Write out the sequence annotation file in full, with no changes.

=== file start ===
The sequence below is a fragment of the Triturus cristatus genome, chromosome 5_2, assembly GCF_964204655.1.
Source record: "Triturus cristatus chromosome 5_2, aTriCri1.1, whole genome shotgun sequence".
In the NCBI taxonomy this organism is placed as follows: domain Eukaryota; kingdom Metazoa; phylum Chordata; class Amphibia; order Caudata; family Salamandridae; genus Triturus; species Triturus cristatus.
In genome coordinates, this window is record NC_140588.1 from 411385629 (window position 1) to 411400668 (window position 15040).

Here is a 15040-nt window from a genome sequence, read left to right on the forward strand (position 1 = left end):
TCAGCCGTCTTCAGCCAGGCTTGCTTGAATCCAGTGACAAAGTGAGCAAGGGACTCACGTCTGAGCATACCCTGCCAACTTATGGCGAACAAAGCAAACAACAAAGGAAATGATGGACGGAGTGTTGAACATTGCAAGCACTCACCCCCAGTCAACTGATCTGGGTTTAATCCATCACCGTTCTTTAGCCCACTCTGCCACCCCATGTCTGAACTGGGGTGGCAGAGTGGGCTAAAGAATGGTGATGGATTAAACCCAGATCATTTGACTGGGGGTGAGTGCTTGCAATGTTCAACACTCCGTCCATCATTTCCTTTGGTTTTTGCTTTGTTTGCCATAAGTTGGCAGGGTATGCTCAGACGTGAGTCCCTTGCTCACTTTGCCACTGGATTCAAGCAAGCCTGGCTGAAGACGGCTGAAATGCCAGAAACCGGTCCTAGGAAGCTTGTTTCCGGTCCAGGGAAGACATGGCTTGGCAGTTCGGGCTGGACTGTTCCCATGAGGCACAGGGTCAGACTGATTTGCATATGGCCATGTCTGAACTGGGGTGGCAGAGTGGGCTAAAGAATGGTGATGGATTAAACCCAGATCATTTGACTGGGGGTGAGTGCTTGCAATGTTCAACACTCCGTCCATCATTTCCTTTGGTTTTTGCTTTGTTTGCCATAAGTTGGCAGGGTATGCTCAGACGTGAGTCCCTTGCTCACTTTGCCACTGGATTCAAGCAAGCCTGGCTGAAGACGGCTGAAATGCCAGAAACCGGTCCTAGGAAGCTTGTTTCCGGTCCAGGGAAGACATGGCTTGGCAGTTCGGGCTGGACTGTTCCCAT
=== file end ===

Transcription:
The sequence below is a fragment of the Triturus cristatus genome, chromosome 5_2, assembly GCF_964204655.1.
Source record: "Triturus cristatus chromosome 5_2, aTriCri1.1, whole genome shotgun sequence".
In the NCBI taxonomy this organism is placed as follows: domain Eukaryota; kingdom Metazoa; phylum Chordata; class Amphibia; order Caudata; family Salamandridae; genus Triturus; species Triturus cristatus.
In genome coordinates, this window is record NC_140588.1 from 411385629 (window position 1) to 411400668 (window position 15040).

Here is a 15040-nt window from a genome sequence, read left to right on the forward strand (position 1 = left end):
TCAGCCGTCTTCAGCCAGGCTTGCTTGAATCCAGTGACAAAGTGAGCAAGGGACTCACGTCTGAGCATACCCTGCCAACTTATGGCGAACAAAGCAAACAACAAAGGAAATGATGGACGGAGTGTTGAACATTGCAAGCACTCACCCCCAGTCAACTGATCTGGGTTTAATCCATCACCGTTCTTTAGCCCACTCTGCCACCCCATGTCTGAACTGGGGTGGCAGAGTGGGCTAAAGAATGGTGATGGATTAAACCCAGATCATTTGACTGGGGGTGAGTGCTTGCAATGTTCAACACTCCGTCCATCATTTCCTTTGGTTTTTGCTTTGTTTGCCATAAGTTGGCAGGGTATGCTCAGACGTGAGTCCCTTGCTCACTTTGCCACTGGATTCAAGCAAGCCTGGCTGAAGACGGCTGAAATGCCAGAAACCGGTCCTAGGAAGCTTGTTTCCGGTCCAGGGAAGACATGGCTTGGCAGTTCGGGCTGGACTGTTCCCATGAGGCACAGGGTCAGACTGATTTGCATATGGCCATGTCTGAACTGGGGTGGCAGAGTGGGCTAAAGAATGGTGATGGATTAAACCCAGATCATTTGACTGGGGGTGAGTGCTTGCAATGTTCAACACTCCGTCCATCATTTCCTTTGGTTTTTGCTTTGTTTGCCATAAGTTGGCAGGGTATGCTCAGACGTGAGTCCCTTGCTCACTTTGCCACTGGATTCAAGCAAGCCTGGCTGAAGACGGCTGAAATGCCAGAAACCGGTCCTAGGAAGCTTGTTTCCGGTCCAGGGAAGACATGGCTTGGCAGTTCGGGCTGGACTGTTCCCAT